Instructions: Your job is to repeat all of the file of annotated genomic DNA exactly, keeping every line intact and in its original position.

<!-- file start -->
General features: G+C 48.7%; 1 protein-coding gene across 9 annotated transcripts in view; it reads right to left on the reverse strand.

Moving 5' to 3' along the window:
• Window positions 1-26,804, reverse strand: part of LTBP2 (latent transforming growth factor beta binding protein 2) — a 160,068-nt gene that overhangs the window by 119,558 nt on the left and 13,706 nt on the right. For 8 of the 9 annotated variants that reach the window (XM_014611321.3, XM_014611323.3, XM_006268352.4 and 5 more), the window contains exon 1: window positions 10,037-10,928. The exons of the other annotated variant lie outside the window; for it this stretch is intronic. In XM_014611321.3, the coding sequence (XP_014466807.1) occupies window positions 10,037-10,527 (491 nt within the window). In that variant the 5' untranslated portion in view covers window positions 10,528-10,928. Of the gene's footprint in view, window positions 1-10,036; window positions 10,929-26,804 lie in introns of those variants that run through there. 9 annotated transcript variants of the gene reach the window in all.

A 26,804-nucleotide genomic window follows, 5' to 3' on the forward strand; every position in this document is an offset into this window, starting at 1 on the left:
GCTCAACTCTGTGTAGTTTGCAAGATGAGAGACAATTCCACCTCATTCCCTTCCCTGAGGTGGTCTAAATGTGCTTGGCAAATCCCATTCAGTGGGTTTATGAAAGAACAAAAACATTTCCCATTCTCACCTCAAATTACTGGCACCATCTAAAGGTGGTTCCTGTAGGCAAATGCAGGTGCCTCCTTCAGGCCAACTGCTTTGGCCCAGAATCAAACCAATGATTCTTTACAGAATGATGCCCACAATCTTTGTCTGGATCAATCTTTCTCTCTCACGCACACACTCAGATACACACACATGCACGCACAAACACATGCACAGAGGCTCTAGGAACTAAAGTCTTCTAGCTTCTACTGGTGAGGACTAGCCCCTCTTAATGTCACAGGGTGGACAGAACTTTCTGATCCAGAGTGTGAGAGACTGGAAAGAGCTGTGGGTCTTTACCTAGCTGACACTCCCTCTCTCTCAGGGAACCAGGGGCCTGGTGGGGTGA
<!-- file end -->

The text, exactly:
General features: G+C 48.7%; 1 protein-coding gene across 9 annotated transcripts in view; it reads right to left on the reverse strand.

Moving 5' to 3' along the window:
• Window positions 1-26,804, reverse strand: part of LTBP2 (latent transforming growth factor beta binding protein 2) — a 160,068-nt gene that overhangs the window by 119,558 nt on the left and 13,706 nt on the right. For 8 of the 9 annotated variants that reach the window (XM_014611321.3, XM_014611323.3, XM_006268352.4 and 5 more), the window contains exon 1: window positions 10,037-10,928. The exons of the other annotated variant lie outside the window; for it this stretch is intronic. In XM_014611321.3, the coding sequence (XP_014466807.1) occupies window positions 10,037-10,527 (491 nt within the window). In that variant the 5' untranslated portion in view covers window positions 10,528-10,928. Of the gene's footprint in view, window positions 1-10,036; window positions 10,929-26,804 lie in introns of those variants that run through there. 9 annotated transcript variants of the gene reach the window in all.

A 26,804-nucleotide genomic window follows, 5' to 3' on the forward strand; every position in this document is an offset into this window, starting at 1 on the left:
GCTCAACTCTGTGTAGTTTGCAAGATGAGAGACAATTCCACCTCATTCCCTTCCCTGAGGTGGTCTAAATGTGCTTGGCAAATCCCATTCAGTGGGTTTATGAAAGAACAAAAACATTTCCCATTCTCACCTCAAATTACTGGCACCATCTAAAGGTGGTTCCTGTAGGCAAATGCAGGTGCCTCCTTCAGGCCAACTGCTTTGGCCCAGAATCAAACCAATGATTCTTTACAGAATGATGCCCACAATCTTTGTCTGGATCAATCTTTCTCTCTCACGCACACACTCAGATACACACACATGCACGCACAAACACATGCACAGAGGCTCTAGGAACTAAAGTCTTCTAGCTTCTACTGGTGAGGACTAGCCCCTCTTAATGTCACAGGGTGGACAGAACTTTCTGATCCAGAGTGTGAGAGACTGGAAAGAGCTGTGGGTCTTTACCTAGCTGACACTCCCTCTCTCTCAGGGAACCAGGGGCCTGGTGGGGTGA